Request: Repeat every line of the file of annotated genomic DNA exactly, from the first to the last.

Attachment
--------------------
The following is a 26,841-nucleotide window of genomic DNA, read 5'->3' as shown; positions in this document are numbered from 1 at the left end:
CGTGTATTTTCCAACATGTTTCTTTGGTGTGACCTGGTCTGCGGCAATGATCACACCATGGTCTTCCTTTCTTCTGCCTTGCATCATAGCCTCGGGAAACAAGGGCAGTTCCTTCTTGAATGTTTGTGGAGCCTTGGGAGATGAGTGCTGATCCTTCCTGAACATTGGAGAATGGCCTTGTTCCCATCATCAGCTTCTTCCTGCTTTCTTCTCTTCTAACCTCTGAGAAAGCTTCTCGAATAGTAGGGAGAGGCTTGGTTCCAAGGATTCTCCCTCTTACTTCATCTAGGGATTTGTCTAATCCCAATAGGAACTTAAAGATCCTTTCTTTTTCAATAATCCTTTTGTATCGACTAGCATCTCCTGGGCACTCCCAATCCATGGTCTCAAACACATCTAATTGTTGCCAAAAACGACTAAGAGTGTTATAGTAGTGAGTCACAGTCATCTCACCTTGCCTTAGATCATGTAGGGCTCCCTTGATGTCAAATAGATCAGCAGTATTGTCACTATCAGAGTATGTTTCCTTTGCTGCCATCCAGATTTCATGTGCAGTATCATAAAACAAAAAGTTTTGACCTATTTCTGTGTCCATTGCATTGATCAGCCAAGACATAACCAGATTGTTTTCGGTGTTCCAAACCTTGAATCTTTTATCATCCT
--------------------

The following is a 26,841-nucleotide window of genomic DNA, read 5'->3' as shown; positions in this document are numbered from 1 at the left end:
CGTGTATTTTCCAACATGTTTCTTTGGTGTGACCTGGTCTGCGGCAATGATCACACCATGGTCTTCCTTTCTTCTGCCTTGCATCATAGCCTCGGGAAACAAGGGCAGTTCCTTCTTGAATGTTTGTGGAGCCTTGGGAGATGAGTGCTGATCCTTCCTGAACATTGGAGAATGGCCTTGTTCCCATCATCAGCTTCTTCCTGCTTTCTTCTCTTCTAACCTCTGAGAAAGCTTCTCGAATAGTAGGGAGAGGCTTGGTTCCAAGGATTCTCCCTCTTACTTCATCTAGGGATTTGTCTAATCCCAATAGGAACTTAAAGATCCTTTCTTTTTCAATAATCCTTTTGTATCGACTAGCATCTCCTGGGCACTCCCAATCCATGGTCTCAAACACATCTAATTGTTGCCAAAAACGACTAAGAGTGTTATAGTAGTGAGTCACAGTCATCTCACCTTGCCTTAGATCATGTAGGGCTCCCTTGATGTCAAATAGATCAGCAGTATTGTCACTATCAGAGTATGTTTCCTTTGCTGCCATCCAGATTTCATGTGCAGTATCATAAAACAAAAAGTTTTGACCTATTTCTGTGTCCATTGCATTGATCAGCCAAGACATAACCAGATTGTTTTCGGTGTTCCAAACCTTGAATCTTTTATCATCCT